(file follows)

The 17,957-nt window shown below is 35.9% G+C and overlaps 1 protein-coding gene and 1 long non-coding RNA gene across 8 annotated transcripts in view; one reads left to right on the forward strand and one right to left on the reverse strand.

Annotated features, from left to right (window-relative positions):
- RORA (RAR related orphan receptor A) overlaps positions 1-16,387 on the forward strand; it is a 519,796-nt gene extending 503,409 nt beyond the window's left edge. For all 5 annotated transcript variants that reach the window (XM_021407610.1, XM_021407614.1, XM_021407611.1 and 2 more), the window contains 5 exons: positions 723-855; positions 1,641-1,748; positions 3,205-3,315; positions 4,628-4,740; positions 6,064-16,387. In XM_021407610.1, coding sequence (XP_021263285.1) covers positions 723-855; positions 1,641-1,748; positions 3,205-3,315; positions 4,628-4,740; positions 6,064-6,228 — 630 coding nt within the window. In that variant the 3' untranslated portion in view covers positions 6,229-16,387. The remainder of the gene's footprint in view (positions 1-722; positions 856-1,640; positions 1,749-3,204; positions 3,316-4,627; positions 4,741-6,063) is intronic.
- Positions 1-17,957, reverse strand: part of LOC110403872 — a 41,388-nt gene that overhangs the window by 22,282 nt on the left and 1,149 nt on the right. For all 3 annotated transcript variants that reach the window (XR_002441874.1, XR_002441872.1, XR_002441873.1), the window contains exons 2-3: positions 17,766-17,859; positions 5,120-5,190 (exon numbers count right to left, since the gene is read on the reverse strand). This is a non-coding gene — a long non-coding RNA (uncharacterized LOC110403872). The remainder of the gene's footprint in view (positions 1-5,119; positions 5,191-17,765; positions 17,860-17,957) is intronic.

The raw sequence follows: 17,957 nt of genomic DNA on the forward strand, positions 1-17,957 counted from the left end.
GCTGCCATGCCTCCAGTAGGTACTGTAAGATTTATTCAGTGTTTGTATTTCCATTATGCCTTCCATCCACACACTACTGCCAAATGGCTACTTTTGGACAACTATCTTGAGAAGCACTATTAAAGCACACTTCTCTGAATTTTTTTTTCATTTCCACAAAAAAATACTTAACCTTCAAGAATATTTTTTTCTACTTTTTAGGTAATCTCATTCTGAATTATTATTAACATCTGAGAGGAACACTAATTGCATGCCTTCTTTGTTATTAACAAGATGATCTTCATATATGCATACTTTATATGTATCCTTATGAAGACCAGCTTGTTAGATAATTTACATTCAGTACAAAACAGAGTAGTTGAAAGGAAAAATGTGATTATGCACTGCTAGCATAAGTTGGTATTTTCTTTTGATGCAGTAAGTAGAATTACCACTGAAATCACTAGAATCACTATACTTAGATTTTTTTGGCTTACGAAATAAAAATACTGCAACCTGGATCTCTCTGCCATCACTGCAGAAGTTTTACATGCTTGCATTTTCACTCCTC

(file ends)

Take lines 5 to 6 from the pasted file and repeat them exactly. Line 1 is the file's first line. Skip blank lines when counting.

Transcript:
The raw sequence follows: 17,957 nt of genomic DNA on the forward strand, positions 1-17,957 counted from the left end.
GCTGCCATGCCTCCAGTAGGTACTGTAAGATTTATTCAGTGTTTGTATTTCCATTATGCCTTCCATCCACACACTACTGCCAAATGGCTACTTTTGGACAACTATCTTGAGAAGCACTATTAAAGCACACTTCTCTGAATTTTTTTTTCATTTCCACAAAAAAATACTTAACCTTCAAGAATATTTTTTTCTACTTTTTAGGTAATCTCATTCTGAATTATTATTAACATCTGAGAGGAACACTAATTGCATGCCTTCTTTGTTATTAACAAGATGATCTTCATATATGCATACTTTATATGTATCCTTATGAAGACCAGCTTGTTAGATAATTTACATTCAGTACAAAACAGAGTAGTTGAAAGGAAAAATGTGATTATGCACTGCTAGCATAAGTTGGTATTTTCTTTTGATGCAGTAAGTAGAATTACCACTGAAATCACTAGAATCACTATACTTAGATTTTTTTGGCTTACGAAATAAAAATACTGCAACCTGGATCTCTCTGCCATCACTGCAGAAGTTTTACATGCTTGCATTTTCACTCCTC